The most general characterization is deeply rooted in traditional notions of due process--whether procreation is a fundamental right. We need not look far to answer this question; courts have long held that "procreation [is] fundamental to the very existence and survival of the race." (140) The Supreme Court, in Griswold v. Connecticut and its progeny, identified procreation as a fundamental privacy right. (141) The right to procreate has further been described as including not only the right to give birth, but as including "[t]he rights to conceive and raise" a child as well. (142) So not only are procreation and reproductive liberties implicated, but also the parents' fundamental right to care and nurture their children. Since the question of whether procreation--and along with that, parental control of the children--is a fundamental right has already been answered by precedent, we do not need to spend much time looking to the other modes of determination. Clearly, however, the rights of parents and the rights to procreate are well-founded in the history and tradition of our nation, and they can be deemed "principle[s] of justice so rooted in the traditions and conscience of our people as to be ranked as fundamental." (143) As such, any regulation impinging upon these rights must be evaluated by a strict scrutiny review, but these rights are not absolute. As we have seen, the courts have found "compelling interests" on behalf of the state to uphold such legislation in the past, (144) and I propose that any future legislation enacted to ban the use of PGD to create a disabled or diseased child will be upheld under the same analysis.

D. To Intervene or Not To Intervene: That Is the Question

We now have two different ways by which to review the issue of whether a parent has a legal right to use PGD to create an impaired child: (1) rational basis review when characterizing the right as to use PGD to create a disabled child or as to use PGD to procreate for cosmetic purposes; and (2) strict scrutiny review when characterizing the right as to use PGD to procreate for medical purposes or as to simply procreate. No matter how the right in question is characterized, a restriction on a parent's right to use PGD to create a disabled or diseased child is able to survive either level of scrutiny.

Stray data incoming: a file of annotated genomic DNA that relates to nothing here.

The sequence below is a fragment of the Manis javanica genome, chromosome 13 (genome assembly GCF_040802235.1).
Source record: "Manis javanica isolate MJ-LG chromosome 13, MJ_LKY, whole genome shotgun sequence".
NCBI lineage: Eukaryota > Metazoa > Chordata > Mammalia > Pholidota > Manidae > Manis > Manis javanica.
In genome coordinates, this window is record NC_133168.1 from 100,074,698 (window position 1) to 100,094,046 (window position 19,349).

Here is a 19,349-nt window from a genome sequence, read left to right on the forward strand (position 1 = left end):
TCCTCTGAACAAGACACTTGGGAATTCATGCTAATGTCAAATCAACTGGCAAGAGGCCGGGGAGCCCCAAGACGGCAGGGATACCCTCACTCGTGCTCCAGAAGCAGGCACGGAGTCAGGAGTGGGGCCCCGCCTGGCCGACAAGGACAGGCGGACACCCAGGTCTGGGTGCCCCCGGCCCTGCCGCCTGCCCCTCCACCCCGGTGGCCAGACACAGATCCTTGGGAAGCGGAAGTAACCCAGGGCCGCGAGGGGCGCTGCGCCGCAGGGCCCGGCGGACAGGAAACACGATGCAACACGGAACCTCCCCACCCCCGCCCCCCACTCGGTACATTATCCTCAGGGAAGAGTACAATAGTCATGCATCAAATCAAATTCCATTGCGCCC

1. Rational Basis Test

Under a rational basis review, the court will uphold a state or local law as long as the restriction or regulation in question is rationally related to a legitimate government purpose. (145) This standard favors the legislature in that the law is afforded a presumption of validity and the challenger has the burden to show that the regulation is not sufficiently related to a government purpose. (146) Here, where we are dealing with using PGD to create a disabled or diseased child, or using PGD to procreate for cosmetic reasons, it is fairly easy to come up with a "legitimate government purpose." A legitimate purpose would be to avoid undue hardship upon children by preventing disability from being passed on when it is a possibility to do so, or to avoid unnecessary, complicated, and costly IVF procedures when it is only done for a cosmetic enhancement. Currently, of course, there are no regulations of this nature within the United States.

At this level of review, a blanket ban on PGD may survive, because it is still rationally related to a legitimate goal. The challenger of the regulation must then show that the regulation is not a reasonable way to attain the goal. (147) In the present case, a blanket ban is probably not reasonable because it would eliminate the more-favored purposes to using PGD--as a means to avoid passing on genetic diseases or disorders. But it is an extremely rare occurrence for a regulation to fail rational basis review in the Supreme Court. (148) Considering the high moral implications of such controversial reproductive technologies, it is likely that a court would find that so long as any future law is rationally related to a legitimate purpose, like those mentioned above, it would pass rational basis review and be upheld. (149)

2. Strict Scrutiny Review

Under strict scrutiny review, a law will be upheld if it is necessary to achieve a compelling government purpose, and the government must show that the least restrictive alternative is used to accomplish that purpose. (150) We are now dealing with implication of the fundamental right of procreation and the fundamental right of a parent to direct the care, custody, and control of his or her children. In order to determine whether regulations impinging upon these rights can survive strict scrutiny, we must first analyze the "compelling purpose" requirement to see when the state can intervene with a parent's right to use PGD to create a disabled or diseased child.